Marc Leishman is probably not the first name which comes to mind when arguing against the Rio 2016 Olympics. However, by the time of the posturing and the ceremony of the 2016 Rio Olympics is in full swing his name could very well be the most important, since Leishman, the 32-year-old Australian golfer, has officially decided to pull out of participating in the 2016 Games. Leishman has pulled out stating concerns about the Zika virus which he fears he could transmit to his wife who has a poor immune system. While this withdrawal will likely not bring the Games to a grinding halt it does raise the question as to whether the 2016 Rio Olympics will be a failure.
For the Leishman issue is merely a microcosm for greater concerns surrounding the Olympics and the Zika virus. Russia’s Sports minister Vitaly Mutko recently expressed that the Russian athletes were particular vulnerable to these diseases because of impact their heavy training system has on immune systems. Furthermore it is not just the Zika virus which is a cause for health risk for athletes and spectators. In December 2015 the Associated Press confirmed that virus levels in the waters intended for sailing events were widespread and showed no signs of abating. Therefore the tropical climate which Brazil is renowned for could in fact be its very own undoing in its attempts to host a successful games. Indeed the rowers could most be at risk from these appalling sanitary conditions with many having to get polio and hepatitis a jabs before travelling to Brazil with the Brazil Olympics committee conceding that the water will not be clean in time for the games and that indeed there is a significant risk of infection.
Yet health issues are not the only problems which Brazil indeed ironically at a time of crisis when strong political leadership is needed the Brazilian political system is offering just the opposite. The political instability in Brazil is ferocious and partisan with the vote for impeachment looming. There is a distinct possibility within the next week that a vote could be passed impeaching its Current Prime Minister Dilma Roussef. The ramifications this vote would have for Brazil especially leading up to the Olympics is huge. The Olympics can be an opportunity to place your country at the fulcrum of the world stage and potentially draw huge economic benefits as well as a sense of national unity. Indeed in the previous two Olympic held in London and Beijing while they both served different purposes both did manage to unite the country briefly around the idea of showing the best of what its counties had to offer. However in Brazil this expectation is becoming unrealistic due to the impeachment crisis which has essentially politically halved the country. The incumbent Prime Minster Roussef represents the Workers party, who have been dominant in Brazil for the last decade and whose follower’s ae loyally devotional. Yet in wake of impeachment it seems that she cannot dodge these allegations of corruption resulting in deeply divided country.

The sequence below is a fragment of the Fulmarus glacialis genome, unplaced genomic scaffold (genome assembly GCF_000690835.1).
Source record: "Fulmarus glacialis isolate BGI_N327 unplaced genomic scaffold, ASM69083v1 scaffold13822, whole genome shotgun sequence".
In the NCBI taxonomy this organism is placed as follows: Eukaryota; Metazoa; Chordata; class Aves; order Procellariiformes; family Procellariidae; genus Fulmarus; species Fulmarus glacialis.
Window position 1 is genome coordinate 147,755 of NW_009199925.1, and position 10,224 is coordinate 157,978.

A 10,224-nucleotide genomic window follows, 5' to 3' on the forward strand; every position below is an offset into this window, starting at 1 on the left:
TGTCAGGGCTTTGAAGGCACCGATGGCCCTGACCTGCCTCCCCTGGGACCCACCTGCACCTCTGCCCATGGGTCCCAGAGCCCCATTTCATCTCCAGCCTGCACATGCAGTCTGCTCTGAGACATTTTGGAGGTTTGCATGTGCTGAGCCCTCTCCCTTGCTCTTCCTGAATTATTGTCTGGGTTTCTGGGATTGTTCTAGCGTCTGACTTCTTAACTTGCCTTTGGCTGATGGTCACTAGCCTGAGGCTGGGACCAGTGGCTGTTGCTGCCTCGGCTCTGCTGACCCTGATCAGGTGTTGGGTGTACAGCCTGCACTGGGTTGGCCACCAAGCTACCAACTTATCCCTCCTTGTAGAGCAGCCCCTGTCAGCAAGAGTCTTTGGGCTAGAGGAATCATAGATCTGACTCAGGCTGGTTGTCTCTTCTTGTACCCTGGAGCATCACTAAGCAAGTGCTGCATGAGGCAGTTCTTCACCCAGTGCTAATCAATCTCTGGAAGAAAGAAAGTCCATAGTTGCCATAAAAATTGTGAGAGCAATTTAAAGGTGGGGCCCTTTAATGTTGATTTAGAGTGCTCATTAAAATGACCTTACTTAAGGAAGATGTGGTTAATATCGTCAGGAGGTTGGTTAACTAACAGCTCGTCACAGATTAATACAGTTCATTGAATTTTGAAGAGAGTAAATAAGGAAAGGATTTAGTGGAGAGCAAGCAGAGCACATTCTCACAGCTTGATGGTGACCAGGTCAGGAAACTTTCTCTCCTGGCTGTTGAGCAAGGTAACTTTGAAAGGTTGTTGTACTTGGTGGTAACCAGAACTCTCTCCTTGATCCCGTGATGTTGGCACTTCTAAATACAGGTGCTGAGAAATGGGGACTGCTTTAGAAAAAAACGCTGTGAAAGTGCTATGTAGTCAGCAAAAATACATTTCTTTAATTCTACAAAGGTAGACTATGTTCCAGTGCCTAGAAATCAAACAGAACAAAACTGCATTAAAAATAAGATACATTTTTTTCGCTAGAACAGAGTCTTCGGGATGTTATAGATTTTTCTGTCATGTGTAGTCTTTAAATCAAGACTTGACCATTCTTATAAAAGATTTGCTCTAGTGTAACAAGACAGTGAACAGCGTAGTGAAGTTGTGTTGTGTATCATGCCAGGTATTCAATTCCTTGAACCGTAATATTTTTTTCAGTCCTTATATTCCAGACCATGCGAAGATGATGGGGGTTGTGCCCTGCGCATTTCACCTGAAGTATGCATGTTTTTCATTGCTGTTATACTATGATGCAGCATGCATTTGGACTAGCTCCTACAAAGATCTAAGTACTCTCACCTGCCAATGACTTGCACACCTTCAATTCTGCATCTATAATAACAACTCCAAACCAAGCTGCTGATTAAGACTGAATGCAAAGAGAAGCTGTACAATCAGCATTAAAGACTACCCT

This political division has potential to have deeply negative ramifications in every process of the Olympics. Firstly you will have the deeply awkward moments during the opening ceremony where Dilma, even if impeached and barred from public office, will be bearing the Olympic flame as Brazil’s political representative. Furthermore in this political climate it is far less likely that the ebullient nature and spirit of goodwill of the London Olympics will be felt on the streets of Rio. Indeed it is of the wide scale corruption alleged in the Oderbrecht case which exemplifies the distrust between the Brazilian public and its apparatus charged with delivering the games. Oderbrecht is a company which is charged with building the rail service from the beach to the Olympic park yet it was discovered that a lot of the money given to Oderbrecht to build this infrastructure had been pocketed by politicians. It is instances such as this which have caused such outrage on the streets of Rio. Indeed the overseas spectators heading to Rio expecting its famed carnival atmosphere may be in for a rude shock following the political crises which have emerged preceding the games. Moreover it is not just political unrest which will be pervasive in Rio this summer many favelas have been displaced to outer suburbs, committing many human rights violations and it is a possibility that if you’re a spectator at the games you’re chances of interacting with the vibrant culture of the people of Rio are significantly diminished.
Previous Olympic Games have always been meant to serve a purpose, London’s in 2012 was intended to inspire a new generation to take up sport, Beijing in 2008 to announce China’s dominance as a world power. Rio will be looking to emulate the example of Beijing in 2008 however the preparations so far can be considered to be verging on disastrous. No doubt when the Olympics starts the people of Rio will attempt to be enthusiastic about a sporting event which could provide enhanced transport links and a chance for Brazil to display itself on the world stage. However considering the political division, widespread corruption and human rights violations present in its planning having such enthusiasm may be a hard task.